Anti-herpes drug to treat HIV?

Research is continuing to discover new drugs to help in the fight against HIV/AIDS. The research isn’t just for drugs; it’s also for vaccines and some other techniques to try to prevent the transmission of and, finally, cure AIDS.

Valacyclovir is a drug primarily used to treat people infected with Herpes Simplex virus (HSV). It has also been used to treat patients with chickenpox, patients infected with Epstein-Barr virus and to prevent cytomegalovirus infections. It’s been available to use for quite some time and often works well to treat people with HSV infections like genital herpes, herpes labialis (cold sores) or shingles (caused by another herpesvirus, Herpes zoster) and some other viral diseases.

When this medication is given, it gets taken up by herpes-infected cells and metabolized; it gets changed a bit and becomes a powerful drug. Once metabolized, it blocks the infecting Herpes virus from replicating its DNA, keeping it from producing more of the virus. In the past, it’s been noted that some HIV and HSV co-infected patients, when placed on valacyclovir (along with being maintained on their regular doses of antiretroviral medications for HIV) experience a further drop in their HIV viral loads (as well as in their HSV viral loads) beyond what their antiviral cocktail had previously produced.

It was thought that this was a side effect of treatment for HSV. That perhaps the immune system cells that HIV infects were less likely to become infected. Or, perhaps, there were fewer of them around to become infected. All thought to be a kind of side effect of the valacyclovir.

Researchers from an arm of the National Institutes of Health (NIH) decided to look more closely at this phenomenon. They wanted to see if valacyclovir could decrease HIV in patients who weren’t infected with HSV. The NIH researchers recruited other sites to help carry out the study, including Emory, Case Western and the Civic Association for Health and Education in Peru.

The research started off as an ex vivo experiment. They added valacyclovir to cultured cells that were infected with HIV but not infected with HSV. They saw that valacyclovir suppressed HIV production in the cells. Their next step was to see if they could get similar results in humans.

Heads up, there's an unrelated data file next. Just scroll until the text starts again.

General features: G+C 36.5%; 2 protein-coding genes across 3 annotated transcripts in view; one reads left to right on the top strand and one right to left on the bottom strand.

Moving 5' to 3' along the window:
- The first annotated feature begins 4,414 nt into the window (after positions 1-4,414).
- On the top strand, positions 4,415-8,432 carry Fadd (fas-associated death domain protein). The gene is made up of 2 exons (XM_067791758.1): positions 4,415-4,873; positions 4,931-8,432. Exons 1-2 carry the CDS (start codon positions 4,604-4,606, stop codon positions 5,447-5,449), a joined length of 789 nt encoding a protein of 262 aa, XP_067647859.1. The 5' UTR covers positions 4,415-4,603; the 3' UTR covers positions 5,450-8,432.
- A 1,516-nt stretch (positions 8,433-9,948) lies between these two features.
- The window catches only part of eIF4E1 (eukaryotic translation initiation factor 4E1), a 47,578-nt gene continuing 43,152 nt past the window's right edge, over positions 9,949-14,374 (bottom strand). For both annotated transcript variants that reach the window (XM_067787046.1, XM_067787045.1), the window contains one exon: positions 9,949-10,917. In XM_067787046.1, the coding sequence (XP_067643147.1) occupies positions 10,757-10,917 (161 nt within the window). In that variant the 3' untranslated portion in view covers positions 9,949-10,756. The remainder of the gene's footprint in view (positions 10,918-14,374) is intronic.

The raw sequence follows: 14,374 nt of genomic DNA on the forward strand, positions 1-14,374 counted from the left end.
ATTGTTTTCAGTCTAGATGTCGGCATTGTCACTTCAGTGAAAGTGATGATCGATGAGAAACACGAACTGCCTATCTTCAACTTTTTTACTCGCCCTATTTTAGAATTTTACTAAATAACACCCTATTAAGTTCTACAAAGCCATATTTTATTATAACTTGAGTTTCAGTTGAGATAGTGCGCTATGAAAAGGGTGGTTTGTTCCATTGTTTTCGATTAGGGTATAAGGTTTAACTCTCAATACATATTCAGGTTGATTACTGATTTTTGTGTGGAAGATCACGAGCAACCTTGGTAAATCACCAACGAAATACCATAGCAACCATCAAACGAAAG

Researchers enrolled eighteen volunteers who were infected with HIV but not HSV. In the first part of the experiment, half of the volunteers were given valacyclovir, one pill twice a day. The other group got a placebo twice a day. At the midpoint of the experiment, the groups were switched so that the placebo group started getting valacyclovir and the (former) valacyclovir group got placebo for the remainder of the trial. HIV viral loads were measured in all participants at baseline (before starting the study), while on placebo and while on valacyclovir. The data showed that when patients were on valacyclovir, their HIV viral loads dropped. When they were on placebo, their HIV viral loads increased. So valacyclovir seemed to be responsible for a drop in viral load in the patients.

Vaccine, via Pixabay

Vaccine, via Pixabay

This study had a very small number of patients, and it will need to be repeated with more volunteers, but it would be exciting if similar results were obtained in the larger group for a few reasons:

First off, valacyclovir has been around for a while. It’s been well-studied, most of its side effects are known and doctors are familiar with using it. Sometimes when a brand new drug is approved by the Food and Drug Administration, unexpected side effects appear sometime after the drug is licensed. As valacyclovir is is battle-tested, that’s unlikely to happen here.

Second, compared to other HIV medications, valacyclovir is cheap. In the US, the price normally runs around $45 for a one month supply. Most anti-HIV drugs are much more expensive: Kaletra, a protease inhibitor, costs about $850 for a one month supply. Raltegravir, and integrate strand inhibitor, is about $1300/month. Viread, an NRTI, is about $1,000/month. If its success can be replicated, this means that valacyclovir would be a real bargain.

Third, some strains of HIV have become resistant to certain antiretroviral medications. Valacyclovir could be placed into the armamentarium of antiretroviral drugs and could be added if a specific patient develops a resistance to a different drug.

Using an antiviral drug that wasn’t designed to treat HIV may encourage researchers to continue to think outside the box when looking for additional HIV meds. And the thinking outside the box might spread to other researchers like those working on vaccines and other treatments.

So valacyclovir looks like it might be a promising candidate to treat HIV in the near future, depending on how well the larger study turns out. With good results, this might be available in a few years.

Mark Thoma, MD, is a physician who did his residency in internal medicine. Mark has a long history of social activism, and was an early technogeek, and science junkie, after evolving through his nerd phase. Favorite quote: “The most exciting phrase to hear in science... is not 'Eureka!' (I found it!) but 'That's funny.'” - Isaac Asimov

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